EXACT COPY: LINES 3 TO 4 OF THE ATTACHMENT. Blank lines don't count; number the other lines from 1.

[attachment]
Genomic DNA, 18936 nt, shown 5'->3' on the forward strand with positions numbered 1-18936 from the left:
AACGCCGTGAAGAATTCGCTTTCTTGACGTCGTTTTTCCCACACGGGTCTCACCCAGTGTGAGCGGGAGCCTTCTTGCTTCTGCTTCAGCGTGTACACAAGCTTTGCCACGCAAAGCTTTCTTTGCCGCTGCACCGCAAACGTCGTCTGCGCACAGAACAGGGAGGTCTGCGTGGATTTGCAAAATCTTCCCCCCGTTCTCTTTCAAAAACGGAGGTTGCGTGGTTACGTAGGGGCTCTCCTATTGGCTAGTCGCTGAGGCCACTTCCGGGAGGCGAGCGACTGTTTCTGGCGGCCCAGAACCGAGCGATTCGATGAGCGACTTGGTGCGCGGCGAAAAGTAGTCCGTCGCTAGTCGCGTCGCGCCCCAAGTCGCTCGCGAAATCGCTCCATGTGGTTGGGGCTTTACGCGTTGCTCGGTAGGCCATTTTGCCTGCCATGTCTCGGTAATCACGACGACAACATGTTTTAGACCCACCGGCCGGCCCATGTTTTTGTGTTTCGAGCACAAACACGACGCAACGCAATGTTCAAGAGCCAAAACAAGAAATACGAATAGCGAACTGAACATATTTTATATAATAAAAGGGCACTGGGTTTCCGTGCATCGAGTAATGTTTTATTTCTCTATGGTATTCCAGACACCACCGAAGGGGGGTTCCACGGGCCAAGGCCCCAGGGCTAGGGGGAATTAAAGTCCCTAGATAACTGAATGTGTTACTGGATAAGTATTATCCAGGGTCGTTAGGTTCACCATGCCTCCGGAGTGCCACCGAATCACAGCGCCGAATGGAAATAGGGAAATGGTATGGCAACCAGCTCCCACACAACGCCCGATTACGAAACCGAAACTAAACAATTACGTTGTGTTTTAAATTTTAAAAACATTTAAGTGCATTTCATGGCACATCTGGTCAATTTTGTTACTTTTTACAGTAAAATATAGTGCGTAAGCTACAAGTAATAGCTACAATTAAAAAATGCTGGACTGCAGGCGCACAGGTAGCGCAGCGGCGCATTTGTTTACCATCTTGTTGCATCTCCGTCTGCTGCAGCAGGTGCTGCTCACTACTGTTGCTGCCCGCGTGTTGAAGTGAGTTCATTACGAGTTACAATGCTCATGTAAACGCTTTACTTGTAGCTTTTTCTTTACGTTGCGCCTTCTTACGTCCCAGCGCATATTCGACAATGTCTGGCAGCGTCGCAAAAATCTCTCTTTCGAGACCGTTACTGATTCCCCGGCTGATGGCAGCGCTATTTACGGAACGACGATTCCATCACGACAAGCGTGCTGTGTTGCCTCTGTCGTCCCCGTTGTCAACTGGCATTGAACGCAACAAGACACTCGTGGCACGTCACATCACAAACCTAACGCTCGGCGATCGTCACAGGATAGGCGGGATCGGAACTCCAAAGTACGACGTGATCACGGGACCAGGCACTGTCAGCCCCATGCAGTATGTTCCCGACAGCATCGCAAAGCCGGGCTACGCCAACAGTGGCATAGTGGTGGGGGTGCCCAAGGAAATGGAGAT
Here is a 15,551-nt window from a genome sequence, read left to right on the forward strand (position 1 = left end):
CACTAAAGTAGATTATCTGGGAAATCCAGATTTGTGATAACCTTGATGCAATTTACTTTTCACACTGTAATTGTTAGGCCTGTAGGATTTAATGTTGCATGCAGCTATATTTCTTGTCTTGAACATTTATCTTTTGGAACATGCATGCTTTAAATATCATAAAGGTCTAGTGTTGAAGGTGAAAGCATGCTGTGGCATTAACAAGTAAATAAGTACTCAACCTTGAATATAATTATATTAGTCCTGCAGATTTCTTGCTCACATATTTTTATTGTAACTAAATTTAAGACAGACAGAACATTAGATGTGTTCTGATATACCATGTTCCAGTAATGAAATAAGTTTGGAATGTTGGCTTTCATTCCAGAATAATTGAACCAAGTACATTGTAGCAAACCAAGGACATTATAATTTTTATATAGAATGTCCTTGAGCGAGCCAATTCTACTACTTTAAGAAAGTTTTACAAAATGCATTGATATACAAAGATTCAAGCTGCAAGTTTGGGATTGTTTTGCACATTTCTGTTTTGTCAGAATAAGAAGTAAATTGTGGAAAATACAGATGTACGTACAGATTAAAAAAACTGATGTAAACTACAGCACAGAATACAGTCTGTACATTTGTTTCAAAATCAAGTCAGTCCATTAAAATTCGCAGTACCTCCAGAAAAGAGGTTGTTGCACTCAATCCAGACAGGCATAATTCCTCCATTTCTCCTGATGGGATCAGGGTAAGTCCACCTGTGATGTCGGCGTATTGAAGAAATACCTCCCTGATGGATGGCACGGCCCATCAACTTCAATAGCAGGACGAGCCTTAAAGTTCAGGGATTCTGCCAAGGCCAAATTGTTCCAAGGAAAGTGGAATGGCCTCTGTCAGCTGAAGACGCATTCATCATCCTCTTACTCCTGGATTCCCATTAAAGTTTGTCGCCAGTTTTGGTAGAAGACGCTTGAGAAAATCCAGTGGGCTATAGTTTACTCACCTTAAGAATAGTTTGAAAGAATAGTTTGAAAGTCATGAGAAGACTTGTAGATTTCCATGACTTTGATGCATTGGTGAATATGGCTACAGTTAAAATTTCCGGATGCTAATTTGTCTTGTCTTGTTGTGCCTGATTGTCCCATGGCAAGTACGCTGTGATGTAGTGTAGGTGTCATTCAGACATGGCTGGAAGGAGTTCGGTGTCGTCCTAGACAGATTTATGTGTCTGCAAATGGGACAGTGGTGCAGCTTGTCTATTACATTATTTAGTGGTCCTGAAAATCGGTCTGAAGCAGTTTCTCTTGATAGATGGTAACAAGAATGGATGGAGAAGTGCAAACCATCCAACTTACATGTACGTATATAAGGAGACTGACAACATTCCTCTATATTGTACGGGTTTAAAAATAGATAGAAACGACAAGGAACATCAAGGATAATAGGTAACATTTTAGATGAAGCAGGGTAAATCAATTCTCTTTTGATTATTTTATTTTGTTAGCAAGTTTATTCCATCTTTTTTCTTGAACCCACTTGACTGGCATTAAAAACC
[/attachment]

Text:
Here is a 15,551-nt window from a genome sequence, read left to right on the forward strand (position 1 = left end):
CACTAAAGTAGATTATCTGGGAAATCCAGATTTGTGATAACCTTGATGCAATTTACTTTTCACACTGTAATTGTTAGGCCTGTAGGATTTAATGTTGCATGCAGCTATATTTCTTGTCTTGAACATTTATCTTTTGGAACATGCATGCTTTAAATATCATAAAGGTCTAGTGTTGAAGGTGAAAGCATGCTGTGGCATTAACAAGTAAATAAGTACTCAACCTTGAATATAATTATATTAGTCCTGCAGATTTCTTGCTCACATATTTTTATTGTAACTAAATTTAAGACAGACAGAACATTAGATGTGTTCTGATATACCATGTTCCAGTAATGAAATAAGTTTGGAATGTTGGCTTTCATTCCAGAATAATTGAACCAAGTACATTGTAGCAAACCAAGGACATTATAATTTTTATATAGAATGTCCTTGAGCGAGCCAATTCTACTACTTTAAGAAAGTTTTACAAAATGCATTGATATACAAAGATTCAAGCTGCAAGTTTGGGATTGTTTTGCACATTTCTGTTTTGTCAGAATAAGAAGTAAATTGTGGAAAATACAGATGTACGTACAGATTAAAAAAACTGATGTAAACTACAGCACAGAATACAGTCTGTACATTTGTTTCAAAATCAAGTCAGTCCATTAAAATTCGCAGTACCTCCAGAAAAGAGGTTGTTGCACTCAATCCAGACAGGCATAATTCCTCCATTTCTCCTGATGGGATCAGGGTAAGTCCACCTGTGATGTCGGCGTATTGAAGAAATACCTCCCTGATGGATGGCACGGCCCATCAACTTCAATAGCAGGACGAGCCTTAAAGTTCAGGGATTCTGCCAAGGCCAAATTGTTCCAAGGAAAGTGGAATGGCCTCTGTCAGCTGAAGACGCATTCATCATCCTCTTACTCCTGGATTCCCATTAAAGTTTGTCGCCAGTTTTGGTAGAAGACGCTTGAGAAAATCCAGTGGGCTATAGTTTACTCACCTTAAGAATAGTTTGAAAGAATAGTTTGAAAGTCATGAGAAGACTTGTAGATTTCCATGACTTTGATGCATTGGTGAATATGGCTACAGTTAAAATTTCCGGATGCTAATTTGTCTTGTCTTGTTGTGCCTGATTGTCCCATGGCAAGTACGCTGTGATGTAGTGTAGGTGTCATTCAGACATGGCTGGAAGGAGTTCGGTGTCGTCCTAGACAGATTTATGTGTCTGCAAATGGGACAGTGGTGCAGCTTGTCTATTACATTATTTAGTGGTCCTGAAAATCGGTCTGAAGCAGTTTCTCTTGATAGATGGTAACAAGAATGGATGGAGAAGTGCAAACCATCCAACTTACATGTACGTATATAAGGAGACTGACAACATTCCTCTATATTGTACGGGTTTAAAAATAGATAGAAACGACAAGGAACATCAAGGATAATAGGTAACATTTTAGATGAAGCAGGGTAAATCAATTCTCTTTTGATTATTTTATTTTGTTAGCAAGTTTATTCCATCTTTTTTCTTGAACCCACTTGACTGGCATTAAAAACC